Phantammeron Names and their Origins

*The following is an excerpt taken from the back of my new book, Phantammeron Book One. I discuss the origins of the names used in the first book, how they were created, and why. The place names do evolve and get much more complicated as I move into later books. But they do retain some connection to several languages and races that I create in later Phantammeron fantasy novels. – M. Stokely

Introduction

Most of the languages and names used in the Phantammeron were based on a casual study of the Insular Celtic languages of Ireland and the British Isles (Irish Gaelic, Welsh, etc.). However, in researching ancient languages, I found I was often more interested in their appearance in ancient Indo-European philology and fairy tales than in the more general study of linguistics and the construction of artificial fantasy languages from them.

Many of the fantasy names used in my books originally used elaborate accents, umlauts, etc. to guide the reader in their correction pronunciation. But after careful consideration, I removed them in an attempt to simplify the words and avoid printing errors. In my notes, however, exist my original word designs, accents, and inflections. The new names were then redesigned to make them as easy and as intuitive as possible for the reader to pronounce. It was then my hope that newer words constructed from earlier forms would use rules the reader could easily understand and build upon, deriving meaning from more complex names built from various roots and stems. In that sense, I tried to build languages in my current books using ordered constructs that readers could easily build on in pronouncing words used in future Phantammeron books. But I also wanted readers to sense their hidden meaning, and find deeper connections between the characters, places, and events these names represented.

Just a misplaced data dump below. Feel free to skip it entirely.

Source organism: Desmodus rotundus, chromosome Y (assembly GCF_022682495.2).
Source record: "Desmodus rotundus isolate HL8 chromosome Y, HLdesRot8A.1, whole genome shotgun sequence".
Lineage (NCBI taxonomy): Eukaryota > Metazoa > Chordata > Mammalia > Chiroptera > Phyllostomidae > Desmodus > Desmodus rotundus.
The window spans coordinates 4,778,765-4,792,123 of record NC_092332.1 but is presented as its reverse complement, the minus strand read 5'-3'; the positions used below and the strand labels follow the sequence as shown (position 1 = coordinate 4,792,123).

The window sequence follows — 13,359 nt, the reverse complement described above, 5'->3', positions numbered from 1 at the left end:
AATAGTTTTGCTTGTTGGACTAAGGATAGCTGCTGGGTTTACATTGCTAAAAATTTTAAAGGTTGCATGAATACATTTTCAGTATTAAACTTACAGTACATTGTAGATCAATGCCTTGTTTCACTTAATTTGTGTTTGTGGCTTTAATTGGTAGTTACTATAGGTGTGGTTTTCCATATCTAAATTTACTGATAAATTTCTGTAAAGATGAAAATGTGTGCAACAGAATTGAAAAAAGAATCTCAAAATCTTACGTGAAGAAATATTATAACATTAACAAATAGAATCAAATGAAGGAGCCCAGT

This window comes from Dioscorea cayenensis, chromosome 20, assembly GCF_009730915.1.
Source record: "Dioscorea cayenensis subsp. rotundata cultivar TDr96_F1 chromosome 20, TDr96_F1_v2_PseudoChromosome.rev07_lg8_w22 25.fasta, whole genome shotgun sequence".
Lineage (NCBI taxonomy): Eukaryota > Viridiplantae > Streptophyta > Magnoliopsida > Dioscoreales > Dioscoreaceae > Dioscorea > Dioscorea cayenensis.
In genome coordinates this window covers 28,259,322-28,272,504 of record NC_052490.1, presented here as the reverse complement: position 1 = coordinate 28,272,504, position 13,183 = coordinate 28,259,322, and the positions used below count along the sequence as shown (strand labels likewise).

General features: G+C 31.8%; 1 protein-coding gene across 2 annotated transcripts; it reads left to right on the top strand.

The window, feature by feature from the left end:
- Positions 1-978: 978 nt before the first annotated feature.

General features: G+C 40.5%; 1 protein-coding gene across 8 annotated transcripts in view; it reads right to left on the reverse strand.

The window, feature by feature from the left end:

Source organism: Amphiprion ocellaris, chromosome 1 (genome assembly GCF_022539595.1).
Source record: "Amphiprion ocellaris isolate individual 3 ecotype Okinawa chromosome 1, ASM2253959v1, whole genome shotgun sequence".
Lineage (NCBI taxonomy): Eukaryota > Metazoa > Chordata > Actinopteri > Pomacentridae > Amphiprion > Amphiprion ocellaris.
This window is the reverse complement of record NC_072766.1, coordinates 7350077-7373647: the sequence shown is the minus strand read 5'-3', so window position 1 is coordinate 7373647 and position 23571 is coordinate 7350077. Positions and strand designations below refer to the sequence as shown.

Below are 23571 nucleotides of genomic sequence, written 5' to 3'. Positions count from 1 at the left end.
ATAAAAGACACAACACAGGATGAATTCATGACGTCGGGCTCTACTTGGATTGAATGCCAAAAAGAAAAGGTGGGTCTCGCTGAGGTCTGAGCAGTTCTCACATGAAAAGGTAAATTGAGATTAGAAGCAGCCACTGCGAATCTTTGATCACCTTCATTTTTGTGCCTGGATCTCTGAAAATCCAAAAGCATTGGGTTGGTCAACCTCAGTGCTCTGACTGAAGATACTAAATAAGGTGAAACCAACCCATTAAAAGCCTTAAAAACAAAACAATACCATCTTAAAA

Because the Phantammeron books represent a written mythological history spanning a great deal of time, the names used in Book One had to be loosely constructed from future languages that evolved in later books (for example, the world of Anatar). Yet, as Book One covers the initial cosmology of the Phantammeron series, primitive names given to early divine places and beings in it had to form the basis for more complex derivative names used in later books, as well. This pattern, I felt, reflected how ancient mythological names have been used in our modern world. For that reason, the simpler names used in Book One were carefully designed to fit a more ordered mythology and comprehensive evolution in both their meaning and influence over later languages, stories, characters, and books of the Phantammeron, even though those languages and the races that used them had yet been born.

But it is still my hope that you will find more value in the hidden spiritual meaning, inner connections, and carefully constructed purpose of these languages in representing the often irrational, spiritual, and emotional nature of the mythopoeia found in the Phantammeron, and less value in attempting to portray the ordered and coldly logical artifice of fantasy linguistics and language construction.

 

Core Pronunciations

I have included some core elements from the various names used in the Phantammeron, which should help you in their pronunciation in this book and later ones.
a – most often a soft ‘ah’ in sound, as in Ana (‘ah-nah’)
c – almost always the hard ‘k’ sound, as in Celebreava (‘kel-e-bray-ah-vah’)
ch – can be a traditional ‘ch’, as in Cromwich (‘krom-ich’), or hard ‘k’, as in Durnach (‘dur-nak’)
dd – same as ‘th’, as in Breddwyn (‘breth-win’)
i – often used as a hard ‘i’, as in ‘high’. Examples are Lilu (‘lie-loo’) and Iwu (‘eye-woo’). Use the ‘ee’ sound at the end of a word, as in safni (‘saf-nee’)
u – often ‘oo’ in sound, as in Koredlum (‘kor-ed-loom’)
w – more often pronounced as hard ‘w’. But sometimes silent, as in Cromwich (‘krom-ich’)
y – often pronounced ‘eye’ (hard ‘i’), as in Amandyas (‘ah-man-die-us’), but also soft, as in Avalyr (‘ah-vah-lir’)
aia – pronounced ‘eye-uh’ when at the end of a word
ea – pronounced ‘ay-uh’ when at the end of a word
ia – pronounced ‘ee-uh’ when at the end of a word
ua – pronounced ‘oo-uh’ when at the end of a word
Special Pronunciations

Phantammeron – pronounced as ‘fan-tam-ur-on’ (or like fant-hammer-on)
Phantaia – pronounced ‘fan-tie-yuh’ (same as Gaia)
Iwu – pronounced ‘eye-woo’
Uyl – pronounced ‘oo-il’
lyr – pronounced ‘lir’

 



Leave a Reply